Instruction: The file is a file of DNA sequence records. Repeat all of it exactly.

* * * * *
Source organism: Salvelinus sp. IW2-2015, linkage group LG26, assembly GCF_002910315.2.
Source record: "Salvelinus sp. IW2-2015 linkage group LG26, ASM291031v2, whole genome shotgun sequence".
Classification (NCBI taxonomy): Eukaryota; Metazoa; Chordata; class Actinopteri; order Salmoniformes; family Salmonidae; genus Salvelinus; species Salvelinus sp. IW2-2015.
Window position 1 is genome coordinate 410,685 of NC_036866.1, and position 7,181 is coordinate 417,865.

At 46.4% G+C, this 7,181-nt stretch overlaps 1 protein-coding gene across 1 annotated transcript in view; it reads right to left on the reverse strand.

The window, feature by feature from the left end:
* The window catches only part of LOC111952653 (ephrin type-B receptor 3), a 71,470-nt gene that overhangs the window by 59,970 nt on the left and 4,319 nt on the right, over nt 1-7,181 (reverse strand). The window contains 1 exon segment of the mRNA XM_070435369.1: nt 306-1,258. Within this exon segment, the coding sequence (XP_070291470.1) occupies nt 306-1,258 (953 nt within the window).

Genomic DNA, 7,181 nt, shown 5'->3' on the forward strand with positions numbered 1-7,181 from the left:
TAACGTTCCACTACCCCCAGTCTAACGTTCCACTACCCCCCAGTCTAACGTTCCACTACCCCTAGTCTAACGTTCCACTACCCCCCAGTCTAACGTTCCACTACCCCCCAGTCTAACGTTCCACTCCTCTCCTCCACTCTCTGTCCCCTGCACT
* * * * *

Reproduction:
Source organism: Salvelinus sp. IW2-2015, linkage group LG26, assembly GCF_002910315.2.
Source record: "Salvelinus sp. IW2-2015 linkage group LG26, ASM291031v2, whole genome shotgun sequence".
Classification (NCBI taxonomy): Eukaryota; Metazoa; Chordata; class Actinopteri; order Salmoniformes; family Salmonidae; genus Salvelinus; species Salvelinus sp. IW2-2015.
Window position 1 is genome coordinate 410,685 of NC_036866.1, and position 7,181 is coordinate 417,865.

At 46.4% G+C, this 7,181-nt stretch overlaps 1 protein-coding gene across 1 annotated transcript in view; it reads right to left on the reverse strand.

The window, feature by feature from the left end:
* The window catches only part of LOC111952653 (ephrin type-B receptor 3), a 71,470-nt gene that overhangs the window by 59,970 nt on the left and 4,319 nt on the right, over nt 1-7,181 (reverse strand). The window contains 1 exon segment of the mRNA XM_070435369.1: nt 306-1,258. Within this exon segment, the coding sequence (XP_070291470.1) occupies nt 306-1,258 (953 nt within the window).

Genomic DNA, 7,181 nt, shown 5'->3' on the forward strand with positions numbered 1-7,181 from the left:
TAACGTTCCACTACCCCCAGTCTAACGTTCCACTACCCCCCAGTCTAACGTTCCACTACCCCTAGTCTAACGTTCCACTACCCCCCAGTCTAACGTTCCACTACCCCCCAGTCTAACGTTCCACTCCTCTCCTCCACTCTCTGTCCCCTGCACT